So let me pose a more general question. Mann is using his own special Pick Two comparison method to select, from among these 1209 starting contestants, the proxies that have some nominal relationship with recent temperatures. But it appears to me that the process badly needs some kind of “pre-selection” ex ante criteria. These criteria would weed out those proxies which, although they might pass the “Pick Two” test, and they assuredly pass the “grab any proxy” test, don’t pass the naked eyeball test. But the naked eyeball test is not mathematical enough for the purpose. My general question is:

What kind of ex-ante test might we use to exclude certain categories of these proxies?

As a first cut at this question, it does seem that if a proxy is sufficiently heteroscedastic, it should be excluded. One of the main ideas of reconstructions using proxies is the “Uniformitarian Principle”. This principle states that physical and biological processes that connect environmental processes to the proxy records operated the same in the past as they do in the present. This Uniformitarian assumption underlies all proxy reconstructions. We assume that the same physical and chemical rules that connect temperature and proxy in the period of the instrumental record have applied throughout the history of the proxy. And as such, the record should reflect that unvarying influence by having relatively constant variance over the period of record.

In addition, regardless of the Uniformitarian Principle, we need to use proxies that are at least somewhat stationary with respect to variance, or our statistics will mislead us. If the proxy variance is different in the present and the past, we will under- or over-estimate past temperature variance.

Looking at the records above, I would suggest that any proxy record which is heteroscedastic at p less than 0.01 should be excluded from consideration. This would not rule out all of the … mmm … “more interesting” records above, so it might be a “necessary but not sufficient” test for candidate proxies. However, it does distinguish between 107, which I had called a “true Pareto” before checking the scedasticity, and 1062, a known bad proxy.

Finally, I did not choose the proxies above by any statistical methods. I just picked these because they struck my eye. And there are plenty more. I had to whittle my choices down a ways to get to the 54 proxies shown above.

And as I found out after making these selections, of the 1209 proxies, no less than 571 of them are heteroscedastic at p less than .01.

CONCLUSIONS

1. I picked these proxies out, not by looking at their homoscedasticity, not by any kind of statistical analysis, but simply by looking at each and every one of the 1209 Mann proxies. The human eye is a marvelous tool.

2. This process can be described by one word … boring. It is not as glamorous as flying to England to help free vandals, or as interesting as testifying before the US Congress about how you are being muzzled.

3. Nevertheless, it is the most crucial part of the process. Why? Because it is the part of the process that only a human can do. Only by examining them, proxy by proxy, can we come to any reasonable conclusions about their possible fitness as temperature proxies.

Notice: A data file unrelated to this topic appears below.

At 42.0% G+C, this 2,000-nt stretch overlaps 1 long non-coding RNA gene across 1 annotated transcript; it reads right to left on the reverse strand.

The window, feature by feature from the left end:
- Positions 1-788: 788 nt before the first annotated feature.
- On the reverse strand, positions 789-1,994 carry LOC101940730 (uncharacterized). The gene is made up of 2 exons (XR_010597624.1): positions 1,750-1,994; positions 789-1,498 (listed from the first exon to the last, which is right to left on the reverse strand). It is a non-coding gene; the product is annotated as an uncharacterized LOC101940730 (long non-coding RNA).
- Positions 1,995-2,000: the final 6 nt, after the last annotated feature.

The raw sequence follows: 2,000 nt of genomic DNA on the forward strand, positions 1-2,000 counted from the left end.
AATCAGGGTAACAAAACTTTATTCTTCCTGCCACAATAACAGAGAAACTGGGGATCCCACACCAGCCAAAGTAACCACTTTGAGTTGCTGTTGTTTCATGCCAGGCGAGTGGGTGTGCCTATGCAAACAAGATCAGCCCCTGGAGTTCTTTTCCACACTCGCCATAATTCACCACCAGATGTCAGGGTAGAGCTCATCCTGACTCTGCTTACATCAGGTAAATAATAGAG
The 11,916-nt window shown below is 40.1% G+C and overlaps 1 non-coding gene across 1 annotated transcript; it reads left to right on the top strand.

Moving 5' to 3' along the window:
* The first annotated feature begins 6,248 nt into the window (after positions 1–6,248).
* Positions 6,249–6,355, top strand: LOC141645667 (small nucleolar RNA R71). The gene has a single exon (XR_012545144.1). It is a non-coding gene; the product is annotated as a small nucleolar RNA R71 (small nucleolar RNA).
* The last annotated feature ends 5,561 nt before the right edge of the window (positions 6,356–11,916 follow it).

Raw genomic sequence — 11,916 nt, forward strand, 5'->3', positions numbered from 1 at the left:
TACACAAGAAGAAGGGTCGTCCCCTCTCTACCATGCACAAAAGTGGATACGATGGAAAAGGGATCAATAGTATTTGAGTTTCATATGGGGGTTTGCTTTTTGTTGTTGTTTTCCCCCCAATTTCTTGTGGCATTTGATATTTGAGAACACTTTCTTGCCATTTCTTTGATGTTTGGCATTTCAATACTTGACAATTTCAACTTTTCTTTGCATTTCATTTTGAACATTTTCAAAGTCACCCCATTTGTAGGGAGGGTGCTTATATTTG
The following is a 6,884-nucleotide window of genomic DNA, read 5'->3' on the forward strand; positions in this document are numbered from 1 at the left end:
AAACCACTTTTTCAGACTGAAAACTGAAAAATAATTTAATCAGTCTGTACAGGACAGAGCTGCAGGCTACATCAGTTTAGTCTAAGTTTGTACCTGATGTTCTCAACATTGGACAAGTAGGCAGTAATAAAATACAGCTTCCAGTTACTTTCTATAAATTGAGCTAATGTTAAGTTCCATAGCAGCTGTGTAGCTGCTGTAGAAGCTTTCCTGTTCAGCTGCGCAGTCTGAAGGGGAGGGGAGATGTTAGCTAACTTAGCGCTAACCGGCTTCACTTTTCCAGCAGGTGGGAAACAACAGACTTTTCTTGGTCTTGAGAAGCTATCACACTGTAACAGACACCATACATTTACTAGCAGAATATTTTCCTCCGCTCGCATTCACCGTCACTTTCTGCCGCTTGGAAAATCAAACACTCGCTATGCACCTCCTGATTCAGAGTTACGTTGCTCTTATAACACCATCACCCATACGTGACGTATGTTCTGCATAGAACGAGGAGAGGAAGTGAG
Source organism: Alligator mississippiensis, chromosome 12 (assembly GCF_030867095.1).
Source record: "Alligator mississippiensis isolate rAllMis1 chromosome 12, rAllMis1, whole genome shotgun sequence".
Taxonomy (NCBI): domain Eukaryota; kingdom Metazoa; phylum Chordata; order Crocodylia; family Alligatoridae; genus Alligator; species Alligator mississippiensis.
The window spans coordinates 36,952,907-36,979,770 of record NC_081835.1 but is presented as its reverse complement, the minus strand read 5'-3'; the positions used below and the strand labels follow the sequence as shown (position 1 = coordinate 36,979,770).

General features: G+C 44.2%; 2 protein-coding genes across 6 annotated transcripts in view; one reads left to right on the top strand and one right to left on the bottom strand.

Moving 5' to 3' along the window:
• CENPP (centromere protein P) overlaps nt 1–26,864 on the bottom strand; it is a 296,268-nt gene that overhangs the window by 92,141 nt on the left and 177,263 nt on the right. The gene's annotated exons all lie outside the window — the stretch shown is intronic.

Best to everyone,

w.

1. Posted Sep 28, 2008 at 3:57 PM | Permalink | Reply

As a first cut at this question, it does seem that if a proxy is sufficiently heteroscedastic, it should be excluded. One of the main ideas of reconstructions using proxies is the “Uniformitarian Principle”. This principle states that physical and biological processes that connect environmental processes to the proxy records operated the same in the past as they do in the present.

Isn’t that what statisticians call stationarity?

2. Pompous Git

Nice one Willis. As usual, a picture is worth a thousand words.

3. Willis Eschenbach

John A, you ask a good question:

Isn’t that what statisticians call stationarity?

My understanding is that “stationary” in statistics is a bit different. It does not concern itself with the connection of two physical process (e.g., tree rings and temperature). Let me see what I can find:

OK, I find: STATIONARY: a process where all of its statistical properties do not vary with time.

This differs from the Uniformitarian Principle, in that stationarity is a property of a dataset, whether it is randomly generated or represents a physical process.

Regards,

w.

4. claytonb

But the naked eyeball test is not mathematical enough for the purpose.

The naked eyeball approach should be sufficient if justification is provided.

5. Xavier

What does your reconstruction of the temperature history look like given the 571 proxies that meet your eyeball test?

6. Posted Sep 28, 2008 at 8:02 PM | Permalink | Reply

It’s a bit sad that someone would need to counter #422 or 316 with math.

I propose a giggle test. If you put the curve in front of a class of fifth grade students and 90% see a problem the proxy is out.

I still haven’t figured out how people think this might be in any way related to temp.

Very nice post.

7. Willis Eschenbach

claytonb and Jeff Id, while the “eyeball test” and the “giggle test” are good, they are also susceptible to cherry picking. To avoid that, we need to set up ex ante mathematical standards that can unequivocally rule a proxy either in or out. That way, we can dispute about what the standards should be, but once they are agreed upon, we can rule proxies in or out without favor, prejudice, or cherry picking.

Xavier, once we can actually figure out what Mann has actually done (which is generally != to what he says he has done) we might be able to answer your question …

w.

8. Posted Sep 28, 2008 at 10:38 PM | Permalink | Reply